Sleep apnea is a chronic medical concern that can create oral and systemic health problems. The most common type is Obstructive Sleep Apnea (OSA). Obstructive Sleep Apnea occurs when the airway becomes blocked during sleep.
When the airway becomes blocked the patient loses oxygen and is unable to breathe. Patients suffering from sleep apnea often wake up multiple times during the night gasping for air. These episodes of the airway closing and reopening can happen many times during sleep sometimes up to 30 times per hour.
When the body’s oxygen flow is interrupted vital organs, including the brain and heart can be damaged.
Risk Factors for Developing Sleep Apnea
There are many factors that may increase your risk of developing sleep apnea. Sleep apnea is often worse in people who drink, smoke, and use sedatives. Patients who are overweight, pregnant, and use drugs are also more likely to snore and suffer from sleep apnea.
The prevalence of sleep apnea increases with age. As many as 50% of elderly men and women suffer from the disorder. If you have a family history of OSA, have a narrow airway or small lower jaw, you also have a higher risk of developing sleep apnea.
Signs & Symptoms of Sleep Apnea
It may be difficult to tell if you have sleep apnea. A condition that occurs while asleep, many patients go undiagnosed for too long. Diagnosing a sleep disorder will typically involve your physician and/or other specialists as well as Dr. Weinstock. Your physician is the only medical professional that is qualified to diagnose you with sleep apnea.
You will most likely need to undergo sleep testing to get an accurate diagnosis. X-rays and exams will also look for signs of a blockage in your airway. Most importantly, your medical team will review your medical history and discuss your symptoms.
Common signs we look for include:
- Chronic fatigue
- Easily distracted, trouble concentrating
- Wake up gasping for air
- Loud snoring (often pointed out by a sleeping partner)
- Frequent headaches
- Snorting or choking while sleeping
- Feeling depressed
- Unusual irritability
- Waking up to a dry mouth
Sleep Apnea Treatment
Without treatment, sleep apnea can lead to many health complications that can impact the quality of life. Untreated, sleep apnea can lead to an increase in heart attacks, stroke, high blood pressure, and heart arrhythmia. It has also been shown to be associated with type 2 diabetes and depression.
Traditionally, a CPAP, short for, continuous positive airway pressure, machine is treatment method. However, oral sleep devices also work to help treat sleep apnea. Dr. David Weinstock offers oral sleep devices as a treatment for sleep apnea.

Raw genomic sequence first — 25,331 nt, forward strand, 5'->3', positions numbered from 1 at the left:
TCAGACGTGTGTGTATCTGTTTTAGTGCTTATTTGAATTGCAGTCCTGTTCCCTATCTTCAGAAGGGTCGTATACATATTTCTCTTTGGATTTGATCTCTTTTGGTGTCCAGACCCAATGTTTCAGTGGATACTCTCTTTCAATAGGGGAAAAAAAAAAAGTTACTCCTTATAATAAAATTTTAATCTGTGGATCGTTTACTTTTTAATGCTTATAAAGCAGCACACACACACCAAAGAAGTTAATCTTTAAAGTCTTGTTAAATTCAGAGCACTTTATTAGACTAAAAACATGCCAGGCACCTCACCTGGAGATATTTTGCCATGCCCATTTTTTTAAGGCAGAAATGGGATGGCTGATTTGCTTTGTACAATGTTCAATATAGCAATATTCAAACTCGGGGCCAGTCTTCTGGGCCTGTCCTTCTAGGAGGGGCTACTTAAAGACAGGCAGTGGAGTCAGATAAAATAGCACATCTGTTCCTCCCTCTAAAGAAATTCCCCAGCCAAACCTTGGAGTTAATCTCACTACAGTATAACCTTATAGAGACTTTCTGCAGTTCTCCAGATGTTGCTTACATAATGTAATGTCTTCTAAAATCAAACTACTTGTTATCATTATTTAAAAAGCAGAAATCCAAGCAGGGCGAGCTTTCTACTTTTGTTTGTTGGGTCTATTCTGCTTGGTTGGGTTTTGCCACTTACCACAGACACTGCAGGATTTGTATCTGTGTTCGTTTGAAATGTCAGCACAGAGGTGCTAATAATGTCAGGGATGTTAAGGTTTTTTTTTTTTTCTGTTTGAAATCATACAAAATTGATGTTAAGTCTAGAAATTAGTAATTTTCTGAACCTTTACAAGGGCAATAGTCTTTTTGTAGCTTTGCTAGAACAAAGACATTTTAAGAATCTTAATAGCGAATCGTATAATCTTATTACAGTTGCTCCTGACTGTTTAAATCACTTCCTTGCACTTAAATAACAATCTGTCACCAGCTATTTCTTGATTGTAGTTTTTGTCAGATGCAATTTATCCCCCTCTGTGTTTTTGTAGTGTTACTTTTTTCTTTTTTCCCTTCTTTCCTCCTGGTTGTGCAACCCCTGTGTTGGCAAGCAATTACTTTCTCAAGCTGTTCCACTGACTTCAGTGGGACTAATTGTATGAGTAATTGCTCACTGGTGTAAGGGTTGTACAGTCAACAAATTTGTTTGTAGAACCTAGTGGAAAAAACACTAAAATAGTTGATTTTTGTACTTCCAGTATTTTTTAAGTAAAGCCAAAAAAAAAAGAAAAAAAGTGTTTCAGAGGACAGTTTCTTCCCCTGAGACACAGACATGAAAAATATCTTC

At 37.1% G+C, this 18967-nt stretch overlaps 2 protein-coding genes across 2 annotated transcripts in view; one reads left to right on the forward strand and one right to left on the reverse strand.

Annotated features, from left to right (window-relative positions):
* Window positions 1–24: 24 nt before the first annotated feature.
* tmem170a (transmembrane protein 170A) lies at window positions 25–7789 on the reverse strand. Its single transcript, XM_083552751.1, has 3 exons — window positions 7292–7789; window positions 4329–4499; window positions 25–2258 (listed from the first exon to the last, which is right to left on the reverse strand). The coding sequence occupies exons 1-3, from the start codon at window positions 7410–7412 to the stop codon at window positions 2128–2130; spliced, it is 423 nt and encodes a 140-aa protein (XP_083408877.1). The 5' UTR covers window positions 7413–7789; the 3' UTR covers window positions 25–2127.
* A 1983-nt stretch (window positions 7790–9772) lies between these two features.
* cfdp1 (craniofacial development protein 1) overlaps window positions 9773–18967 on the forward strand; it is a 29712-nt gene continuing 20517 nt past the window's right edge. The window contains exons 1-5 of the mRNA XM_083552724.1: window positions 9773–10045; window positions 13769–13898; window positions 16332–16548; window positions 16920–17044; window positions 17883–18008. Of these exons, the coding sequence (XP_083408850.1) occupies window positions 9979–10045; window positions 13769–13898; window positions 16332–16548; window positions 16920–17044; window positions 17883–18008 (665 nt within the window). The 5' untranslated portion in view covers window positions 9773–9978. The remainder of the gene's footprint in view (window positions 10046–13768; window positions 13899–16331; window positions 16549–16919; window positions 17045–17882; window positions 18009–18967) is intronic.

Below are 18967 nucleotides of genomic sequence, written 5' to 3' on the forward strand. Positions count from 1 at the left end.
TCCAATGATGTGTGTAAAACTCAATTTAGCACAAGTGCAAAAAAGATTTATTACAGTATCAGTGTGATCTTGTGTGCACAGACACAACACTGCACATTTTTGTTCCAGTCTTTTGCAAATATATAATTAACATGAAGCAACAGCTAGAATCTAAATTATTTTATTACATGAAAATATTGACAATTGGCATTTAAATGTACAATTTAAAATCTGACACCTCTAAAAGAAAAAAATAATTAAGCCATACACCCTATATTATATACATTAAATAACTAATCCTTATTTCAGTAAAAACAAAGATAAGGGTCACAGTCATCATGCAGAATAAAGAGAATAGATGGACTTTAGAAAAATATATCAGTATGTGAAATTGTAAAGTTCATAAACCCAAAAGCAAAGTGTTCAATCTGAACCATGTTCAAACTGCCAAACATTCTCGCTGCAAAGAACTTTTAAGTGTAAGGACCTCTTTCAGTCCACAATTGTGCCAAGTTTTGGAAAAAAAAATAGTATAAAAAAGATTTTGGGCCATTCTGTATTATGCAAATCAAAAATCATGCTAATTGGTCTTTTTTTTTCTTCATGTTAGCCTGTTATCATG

Oral Sleep Devices for Sleep Apnea
An oral sleep device is similar to a sports mouthguard. They are carefully fabricated to the specifications of your mouth. The device will readjust your bite to keep your tongue from rolling to the back of your mouth during sleep. It works by keeping your airway open, allowing you to breathe normally during sleep without the pauses in breathing.
An oral sleep device will help quell the sound and severity of your snoring. The same loosening of soft tissues often leads to snoring, and an oral sleep device can help prevent that from happening.
Have you undergone a sleep study? Have you been diagnosed with sleep apnea from a sleep specialist? If so, contact our Philadelphia, PA dentist office to learn more about dental appliances. Treat sleep apnea symptoms and avoid the harmful long term effects of sleep apnea today!
Sleep Apnea Treatment FAQs
Can I use a sports mouthguard at night for sleep apnea?
No. Sports mouthguards are only effective while playing contact sports. They are not built like oral appliances for sleep apnea. Although similar, they do not effectively open your airway while you sleep.
How long does it take to cure sleep apnea?
You can find relief from your sleep apnea symptoms in as little as a few days. Although, this does not mean that your sleep apnea will be cured. To cure sleep apnea, you will have to make lifestyle changes such as losing weight, quit smoking, and eating a healthy diet.
What is the best position to lay in with sleep apnea?
Sleeping on your side or on your stomach is most likely the best sleeping position for patients with sleep apnea symptoms. These positions help by positioning your tongue in a way that doesn’t block your airway while you sleep.